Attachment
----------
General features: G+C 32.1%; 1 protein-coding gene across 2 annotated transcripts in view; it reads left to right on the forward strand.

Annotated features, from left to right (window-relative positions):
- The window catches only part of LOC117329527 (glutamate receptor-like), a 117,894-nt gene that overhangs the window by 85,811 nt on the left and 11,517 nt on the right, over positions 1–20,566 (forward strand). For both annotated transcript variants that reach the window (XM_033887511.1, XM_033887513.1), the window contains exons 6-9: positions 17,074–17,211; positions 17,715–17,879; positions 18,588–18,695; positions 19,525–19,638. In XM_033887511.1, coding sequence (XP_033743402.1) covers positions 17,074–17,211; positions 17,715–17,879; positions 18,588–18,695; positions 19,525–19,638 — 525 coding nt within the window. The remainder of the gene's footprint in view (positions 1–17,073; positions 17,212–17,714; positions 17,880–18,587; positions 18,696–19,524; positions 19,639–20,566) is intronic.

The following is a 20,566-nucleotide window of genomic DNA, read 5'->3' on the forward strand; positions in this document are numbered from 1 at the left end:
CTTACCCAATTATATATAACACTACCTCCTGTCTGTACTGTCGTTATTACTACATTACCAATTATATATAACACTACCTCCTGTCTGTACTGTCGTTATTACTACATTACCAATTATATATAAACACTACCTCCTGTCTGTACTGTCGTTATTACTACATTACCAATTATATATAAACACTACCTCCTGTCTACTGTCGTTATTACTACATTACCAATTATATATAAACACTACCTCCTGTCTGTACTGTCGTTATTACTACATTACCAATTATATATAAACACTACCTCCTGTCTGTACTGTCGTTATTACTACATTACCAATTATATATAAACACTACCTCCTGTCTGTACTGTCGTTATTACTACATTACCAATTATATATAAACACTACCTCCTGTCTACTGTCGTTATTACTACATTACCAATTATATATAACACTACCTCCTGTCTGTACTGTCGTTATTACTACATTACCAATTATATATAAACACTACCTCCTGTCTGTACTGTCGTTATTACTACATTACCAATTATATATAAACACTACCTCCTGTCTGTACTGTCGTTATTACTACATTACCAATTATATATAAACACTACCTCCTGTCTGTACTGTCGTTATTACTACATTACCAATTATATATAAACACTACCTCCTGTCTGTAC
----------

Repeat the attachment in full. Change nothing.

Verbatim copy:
General features: G+C 32.1%; 1 protein-coding gene across 2 annotated transcripts in view; it reads left to right on the forward strand.

Annotated features, from left to right (window-relative positions):
- The window catches only part of LOC117329527 (glutamate receptor-like), a 117,894-nt gene that overhangs the window by 85,811 nt on the left and 11,517 nt on the right, over positions 1–20,566 (forward strand). For both annotated transcript variants that reach the window (XM_033887511.1, XM_033887513.1), the window contains exons 6-9: positions 17,074–17,211; positions 17,715–17,879; positions 18,588–18,695; positions 19,525–19,638. In XM_033887511.1, coding sequence (XP_033743402.1) covers positions 17,074–17,211; positions 17,715–17,879; positions 18,588–18,695; positions 19,525–19,638 — 525 coding nt within the window. The remainder of the gene's footprint in view (positions 1–17,073; positions 17,212–17,714; positions 17,880–18,587; positions 18,696–19,524; positions 19,639–20,566) is intronic.

The following is a 20,566-nucleotide window of genomic DNA, read 5'->3' on the forward strand; positions in this document are numbered from 1 at the left end:
CTTACCCAATTATATATAACACTACCTCCTGTCTGTACTGTCGTTATTACTACATTACCAATTATATATAACACTACCTCCTGTCTGTACTGTCGTTATTACTACATTACCAATTATATATAAACACTACCTCCTGTCTGTACTGTCGTTATTACTACATTACCAATTATATATAAACACTACCTCCTGTCTACTGTCGTTATTACTACATTACCAATTATATATAAACACTACCTCCTGTCTGTACTGTCGTTATTACTACATTACCAATTATATATAAACACTACCTCCTGTCTGTACTGTCGTTATTACTACATTACCAATTATATATAAACACTACCTCCTGTCTGTACTGTCGTTATTACTACATTACCAATTATATATAAACACTACCTCCTGTCTACTGTCGTTATTACTACATTACCAATTATATATAACACTACCTCCTGTCTGTACTGTCGTTATTACTACATTACCAATTATATATAAACACTACCTCCTGTCTGTACTGTCGTTATTACTACATTACCAATTATATATAAACACTACCTCCTGTCTGTACTGTCGTTATTACTACATTACCAATTATATATAAACACTACCTCCTGTCTGTACTGTCGTTATTACTACATTACCAATTATATATAAACACTACCTCCTGTCTGTAC